The Theory of Comparative Advantage

Defending Against Skeptics:
The True Meaning and Intuition of the Theory of Comparative Advantage
Many people who learn about the theory of comparative advantage quickly convince themselves that its ability to describe the real world is extremely limited, if not non-existent.

A Direct Test of the Theory of Comparative Advantage: ..

First, the principle of comparative advantage is clearly counter-intuitive.

15 Important Criticism of Comparative Advantage Theory …

Advantageous trade based on comparative advantage, then, covers a larger set of circumstances while still including the case of absolute advantage and hence is a more general theory.

15 Important Criticism of Comparative Advantage Theory In ..

In this way, we might raise the well-being of all individuals despite differences in relative productivities. In this description, we do not predict that a result will carry over to the complex real world. Instead, we carry the logic of comparative advantage to the real world and ask how things would have to look to achieve a certain result (maximum output and benefits). In the end, we should not say that the model of comparative advantage tells us anything about what happen when two countries begin to trade; instead, we should say that the theory tells us some things that happen.

The original idea of comparative advantage dates to the early part of the 19th century.

Ricardo and comparative advantage at 200 | VOX, …

Interpreting the Theory of Comparative AdvantageThe garden story offers an intuitive explanation for the theory of comparative advantage and alsoprovides a useful way of interpreting the model results.

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The following story is meant to explain some of the insights within thetheory of comparative advantage by placing the model into a more familiar setting.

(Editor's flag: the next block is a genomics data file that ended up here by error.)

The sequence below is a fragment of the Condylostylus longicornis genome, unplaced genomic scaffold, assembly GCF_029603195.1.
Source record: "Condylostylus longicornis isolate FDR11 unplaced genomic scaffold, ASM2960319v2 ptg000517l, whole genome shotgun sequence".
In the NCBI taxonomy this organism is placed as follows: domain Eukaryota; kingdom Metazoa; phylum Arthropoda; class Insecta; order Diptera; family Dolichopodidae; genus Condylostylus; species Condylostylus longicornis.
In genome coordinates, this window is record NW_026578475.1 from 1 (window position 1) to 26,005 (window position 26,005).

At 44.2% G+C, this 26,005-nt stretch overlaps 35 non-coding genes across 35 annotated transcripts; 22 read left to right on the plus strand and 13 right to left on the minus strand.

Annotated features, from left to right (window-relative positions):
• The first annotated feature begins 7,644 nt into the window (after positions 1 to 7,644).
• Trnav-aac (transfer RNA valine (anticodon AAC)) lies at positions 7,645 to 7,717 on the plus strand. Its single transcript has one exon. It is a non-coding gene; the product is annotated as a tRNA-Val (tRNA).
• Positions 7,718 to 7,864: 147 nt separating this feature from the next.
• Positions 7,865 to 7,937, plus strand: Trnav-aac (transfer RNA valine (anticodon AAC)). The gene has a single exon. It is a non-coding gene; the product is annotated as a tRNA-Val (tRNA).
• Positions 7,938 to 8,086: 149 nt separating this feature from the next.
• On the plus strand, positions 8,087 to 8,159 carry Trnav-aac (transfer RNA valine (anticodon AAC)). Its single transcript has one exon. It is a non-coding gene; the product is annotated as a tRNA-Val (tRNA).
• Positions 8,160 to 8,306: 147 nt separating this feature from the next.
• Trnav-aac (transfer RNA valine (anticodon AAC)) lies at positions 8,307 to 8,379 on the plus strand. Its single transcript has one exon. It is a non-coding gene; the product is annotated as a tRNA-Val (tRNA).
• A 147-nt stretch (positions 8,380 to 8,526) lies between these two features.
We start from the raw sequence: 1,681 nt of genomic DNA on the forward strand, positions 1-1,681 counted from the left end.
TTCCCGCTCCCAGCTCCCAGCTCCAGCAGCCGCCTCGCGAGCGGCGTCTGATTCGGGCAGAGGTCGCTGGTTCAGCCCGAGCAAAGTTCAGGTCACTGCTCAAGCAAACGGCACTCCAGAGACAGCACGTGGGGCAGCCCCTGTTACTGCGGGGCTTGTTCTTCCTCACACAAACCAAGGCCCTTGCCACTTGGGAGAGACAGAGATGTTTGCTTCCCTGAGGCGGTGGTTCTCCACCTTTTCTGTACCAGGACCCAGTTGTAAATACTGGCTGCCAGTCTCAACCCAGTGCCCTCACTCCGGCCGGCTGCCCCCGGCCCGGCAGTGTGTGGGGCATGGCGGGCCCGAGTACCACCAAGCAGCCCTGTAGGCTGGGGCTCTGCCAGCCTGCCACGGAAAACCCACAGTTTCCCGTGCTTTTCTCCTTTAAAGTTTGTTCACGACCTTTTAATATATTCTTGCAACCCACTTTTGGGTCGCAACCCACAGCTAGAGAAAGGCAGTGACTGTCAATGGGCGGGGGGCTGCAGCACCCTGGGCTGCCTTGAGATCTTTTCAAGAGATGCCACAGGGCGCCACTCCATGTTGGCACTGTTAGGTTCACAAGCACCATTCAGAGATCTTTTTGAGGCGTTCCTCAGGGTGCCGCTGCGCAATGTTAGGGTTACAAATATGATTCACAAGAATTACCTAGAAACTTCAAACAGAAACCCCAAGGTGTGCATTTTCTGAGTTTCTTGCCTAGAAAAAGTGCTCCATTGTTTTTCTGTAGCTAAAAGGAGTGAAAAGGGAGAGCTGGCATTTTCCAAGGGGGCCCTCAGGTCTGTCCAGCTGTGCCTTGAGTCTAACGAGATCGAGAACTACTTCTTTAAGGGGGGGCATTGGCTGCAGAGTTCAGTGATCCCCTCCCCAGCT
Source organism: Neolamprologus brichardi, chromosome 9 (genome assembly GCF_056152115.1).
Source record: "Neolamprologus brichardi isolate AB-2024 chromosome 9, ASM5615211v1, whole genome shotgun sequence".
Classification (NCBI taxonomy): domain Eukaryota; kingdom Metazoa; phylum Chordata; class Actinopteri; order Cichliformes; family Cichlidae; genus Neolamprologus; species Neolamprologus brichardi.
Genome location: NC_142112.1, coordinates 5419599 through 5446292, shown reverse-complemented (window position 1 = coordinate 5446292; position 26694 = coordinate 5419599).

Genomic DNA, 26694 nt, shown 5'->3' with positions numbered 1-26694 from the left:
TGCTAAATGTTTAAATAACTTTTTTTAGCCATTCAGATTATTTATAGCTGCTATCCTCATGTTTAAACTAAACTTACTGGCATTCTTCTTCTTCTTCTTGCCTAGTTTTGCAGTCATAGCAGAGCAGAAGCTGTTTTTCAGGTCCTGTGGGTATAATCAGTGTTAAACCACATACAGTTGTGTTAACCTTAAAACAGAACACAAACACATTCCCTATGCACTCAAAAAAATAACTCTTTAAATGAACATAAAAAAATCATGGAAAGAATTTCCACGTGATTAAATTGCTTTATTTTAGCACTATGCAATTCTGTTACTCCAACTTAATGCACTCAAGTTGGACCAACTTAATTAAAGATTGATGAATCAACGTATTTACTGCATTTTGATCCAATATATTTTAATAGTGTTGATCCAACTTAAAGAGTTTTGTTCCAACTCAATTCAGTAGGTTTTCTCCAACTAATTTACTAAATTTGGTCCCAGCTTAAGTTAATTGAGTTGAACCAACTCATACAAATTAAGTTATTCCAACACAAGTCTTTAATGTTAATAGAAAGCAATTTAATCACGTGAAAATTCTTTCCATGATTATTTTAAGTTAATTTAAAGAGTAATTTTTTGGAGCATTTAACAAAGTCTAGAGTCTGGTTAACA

The price of each country's comparative advantage good will be lower than the priceof the same good in the other country.

Theory of Comparative Advantage, ..

Using the model, one can show that in autarky each country will produce some of each good. Because of the technology differences, relative prices of the two goods will differ between countries. The price of each country’s comparative advantage good will be lower than the price of the same good in the other country. If one country has an absolute advantage in the production of both goods (as assumed by Ricardo), then real wages of workers (i.e., the purchasing power of wages) in that country will be higher in both industries compared to wages in the other country. In other words, workers in the technologically advanced country would enjoy a higher standard of living than in the technologically inferior country. The reason for this is that wages are based on productivity; thus in the country that is more productive, workers get higher wages.

Finally, the theory of comparative advantage is all too often presented only in its mathematical form.

Theory Of Comparative Advantage Examples

Note that trade based on comparative advantage does not contradict Adam Smith’s notion of advantageous trade based on absolute advantage. If, as in Smith’s example, England were more productive in cloth production and Portugal were more productive in wine, then we would say that England has an absolute advantage in cloth production, while Portugal has an absolute advantage in wine. If we calculated comparative advantages, then England would also have the comparative advantage in cloth and Portugal would have the comparative advantage in wine. In this case, gains from trade could be realized if both countries specialized in their comparative and absolute advantage goods. Advantageous trade based on comparative advantage, then, covers a larger set of circumstances while still including the case of absolute advantage and hence is a more general theory.

What in contrast, is Palley’s (2008) observation regarding the modern view of comparative advantage?

Comparative advantage - Wikipedia

Instead we carry the logic of comparative advantage to the real world and ask how things would have to look to achieve a certain result (maximum output and benefits).